Daylight saving time got you sleepy? National Napping Day is the perfect fix
ATLANTA - Remember being a smug toddler and never wanting to settle down for naps no matter how much mom begged?
Then adulthood kicked in and you realized mom was right. Now, you’d do anything for a mid-day slumber.
Well, rejoice. Monday is National Napping Day and it’s perfectly acceptable to get some shut-eye.
Obviously, check with your employer before closing your eyes at work.
According to National Day Calendar, William Anthony and his wife Camille Anthony established National Napping Day in 1999.
They wanted to highlight the health benefits of getting enough sleep, which is why this day is observed the Monday after daylight saving time kicks in.
“We chose this particular Monday because Americans are more ‘nap-ready’ than usual after losing an hour of sleep to daylight saving time,” William Anthony said.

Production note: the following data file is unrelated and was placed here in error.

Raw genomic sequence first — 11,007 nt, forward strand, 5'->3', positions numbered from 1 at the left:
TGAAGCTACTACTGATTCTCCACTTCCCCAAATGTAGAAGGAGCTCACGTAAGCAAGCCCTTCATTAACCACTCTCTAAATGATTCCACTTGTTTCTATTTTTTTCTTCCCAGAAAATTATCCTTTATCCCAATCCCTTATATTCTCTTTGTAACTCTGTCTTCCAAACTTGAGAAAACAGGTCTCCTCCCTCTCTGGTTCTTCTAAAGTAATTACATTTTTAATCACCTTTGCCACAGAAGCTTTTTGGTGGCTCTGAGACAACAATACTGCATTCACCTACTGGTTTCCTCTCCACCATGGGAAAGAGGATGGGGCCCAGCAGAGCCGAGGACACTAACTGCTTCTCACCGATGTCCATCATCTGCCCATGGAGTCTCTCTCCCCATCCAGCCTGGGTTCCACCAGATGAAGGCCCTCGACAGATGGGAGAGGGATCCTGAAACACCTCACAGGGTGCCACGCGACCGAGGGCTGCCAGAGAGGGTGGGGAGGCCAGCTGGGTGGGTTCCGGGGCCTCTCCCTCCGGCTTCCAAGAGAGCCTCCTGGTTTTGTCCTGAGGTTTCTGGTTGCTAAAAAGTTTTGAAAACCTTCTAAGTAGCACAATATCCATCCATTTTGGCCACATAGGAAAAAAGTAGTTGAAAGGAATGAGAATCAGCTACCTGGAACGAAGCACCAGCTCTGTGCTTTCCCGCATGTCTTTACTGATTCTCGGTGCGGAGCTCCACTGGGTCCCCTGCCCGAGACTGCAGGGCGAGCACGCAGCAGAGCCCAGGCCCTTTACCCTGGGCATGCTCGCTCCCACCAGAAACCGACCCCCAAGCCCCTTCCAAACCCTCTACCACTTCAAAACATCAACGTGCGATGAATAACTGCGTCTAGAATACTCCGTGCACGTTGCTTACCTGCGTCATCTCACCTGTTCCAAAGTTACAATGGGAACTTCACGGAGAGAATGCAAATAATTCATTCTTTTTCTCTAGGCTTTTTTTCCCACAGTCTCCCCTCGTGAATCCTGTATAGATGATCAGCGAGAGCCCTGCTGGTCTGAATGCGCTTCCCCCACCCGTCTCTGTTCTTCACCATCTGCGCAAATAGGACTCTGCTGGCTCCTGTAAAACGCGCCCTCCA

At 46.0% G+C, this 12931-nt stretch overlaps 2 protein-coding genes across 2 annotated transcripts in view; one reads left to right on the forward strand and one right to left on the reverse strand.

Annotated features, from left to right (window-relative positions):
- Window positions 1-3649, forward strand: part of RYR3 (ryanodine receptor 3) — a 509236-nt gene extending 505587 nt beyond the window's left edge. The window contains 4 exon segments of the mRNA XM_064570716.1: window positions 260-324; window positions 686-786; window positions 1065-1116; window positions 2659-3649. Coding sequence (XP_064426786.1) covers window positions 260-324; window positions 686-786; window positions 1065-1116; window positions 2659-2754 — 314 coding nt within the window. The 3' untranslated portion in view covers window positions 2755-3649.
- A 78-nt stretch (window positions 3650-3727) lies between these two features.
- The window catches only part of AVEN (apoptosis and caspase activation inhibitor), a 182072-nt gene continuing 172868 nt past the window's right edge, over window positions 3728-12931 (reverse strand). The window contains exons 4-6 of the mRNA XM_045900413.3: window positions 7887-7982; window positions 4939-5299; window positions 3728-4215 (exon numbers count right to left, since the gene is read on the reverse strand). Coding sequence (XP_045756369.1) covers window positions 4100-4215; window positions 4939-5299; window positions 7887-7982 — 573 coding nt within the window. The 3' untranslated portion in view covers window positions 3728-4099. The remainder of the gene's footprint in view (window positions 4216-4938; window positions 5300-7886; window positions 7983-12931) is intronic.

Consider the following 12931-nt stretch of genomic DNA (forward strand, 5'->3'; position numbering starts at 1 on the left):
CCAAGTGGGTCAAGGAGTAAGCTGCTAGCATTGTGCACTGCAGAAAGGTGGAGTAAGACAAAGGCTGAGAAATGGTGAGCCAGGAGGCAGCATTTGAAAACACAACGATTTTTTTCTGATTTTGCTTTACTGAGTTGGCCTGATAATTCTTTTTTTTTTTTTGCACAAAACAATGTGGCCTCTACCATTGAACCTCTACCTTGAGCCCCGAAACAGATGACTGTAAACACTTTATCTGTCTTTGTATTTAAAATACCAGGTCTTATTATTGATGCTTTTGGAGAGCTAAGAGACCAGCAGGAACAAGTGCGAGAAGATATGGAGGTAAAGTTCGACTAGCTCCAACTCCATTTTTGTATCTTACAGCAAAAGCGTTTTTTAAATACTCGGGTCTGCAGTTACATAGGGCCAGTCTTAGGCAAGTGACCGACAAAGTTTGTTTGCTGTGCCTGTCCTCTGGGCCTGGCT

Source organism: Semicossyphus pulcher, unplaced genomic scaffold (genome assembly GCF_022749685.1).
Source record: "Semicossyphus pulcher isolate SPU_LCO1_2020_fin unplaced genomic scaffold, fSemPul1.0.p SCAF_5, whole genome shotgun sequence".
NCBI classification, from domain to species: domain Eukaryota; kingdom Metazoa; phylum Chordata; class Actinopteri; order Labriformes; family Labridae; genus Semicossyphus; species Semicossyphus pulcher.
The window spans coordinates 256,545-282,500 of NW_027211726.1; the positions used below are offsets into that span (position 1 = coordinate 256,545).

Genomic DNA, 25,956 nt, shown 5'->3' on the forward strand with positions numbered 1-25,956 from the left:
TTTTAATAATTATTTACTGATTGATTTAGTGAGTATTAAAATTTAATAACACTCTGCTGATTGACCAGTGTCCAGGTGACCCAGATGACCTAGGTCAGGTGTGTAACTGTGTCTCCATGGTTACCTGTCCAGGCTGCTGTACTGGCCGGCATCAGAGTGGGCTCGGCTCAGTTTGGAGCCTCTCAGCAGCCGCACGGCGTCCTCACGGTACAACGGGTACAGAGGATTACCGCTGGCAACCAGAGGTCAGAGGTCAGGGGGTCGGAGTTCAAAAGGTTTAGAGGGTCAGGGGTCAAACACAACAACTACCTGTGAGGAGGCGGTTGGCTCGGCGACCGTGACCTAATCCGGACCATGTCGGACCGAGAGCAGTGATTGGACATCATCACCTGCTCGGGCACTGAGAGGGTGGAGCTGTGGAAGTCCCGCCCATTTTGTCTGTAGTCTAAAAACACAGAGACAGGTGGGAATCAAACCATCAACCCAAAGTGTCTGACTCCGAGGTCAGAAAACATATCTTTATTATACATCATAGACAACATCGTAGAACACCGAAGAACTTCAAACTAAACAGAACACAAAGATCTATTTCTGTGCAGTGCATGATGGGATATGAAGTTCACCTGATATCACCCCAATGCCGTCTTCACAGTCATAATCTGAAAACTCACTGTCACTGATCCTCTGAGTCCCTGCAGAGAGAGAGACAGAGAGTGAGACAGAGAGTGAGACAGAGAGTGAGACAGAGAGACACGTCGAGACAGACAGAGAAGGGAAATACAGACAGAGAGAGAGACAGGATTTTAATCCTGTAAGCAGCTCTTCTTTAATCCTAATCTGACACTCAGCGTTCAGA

But researchers at the National Sleep Foundation said Americans, in general, are becoming more sleep-deprived, not just when the time changes.
“While naps do not necessarily make up for inadequate or poor quality nighttime sleep, a short nap of 20-30 minutes can help to improve mood, alertness and performance,” the foundation said.
Researchers caution against taking naps for too long, as sleep inertia can leave the napper feeling groggy.
And you shouldn’t nap too late in the day or you might disrupt your regular sleep pattern, making falling asleep at your regular bedtime difficult.
This story was reported from Atlanta.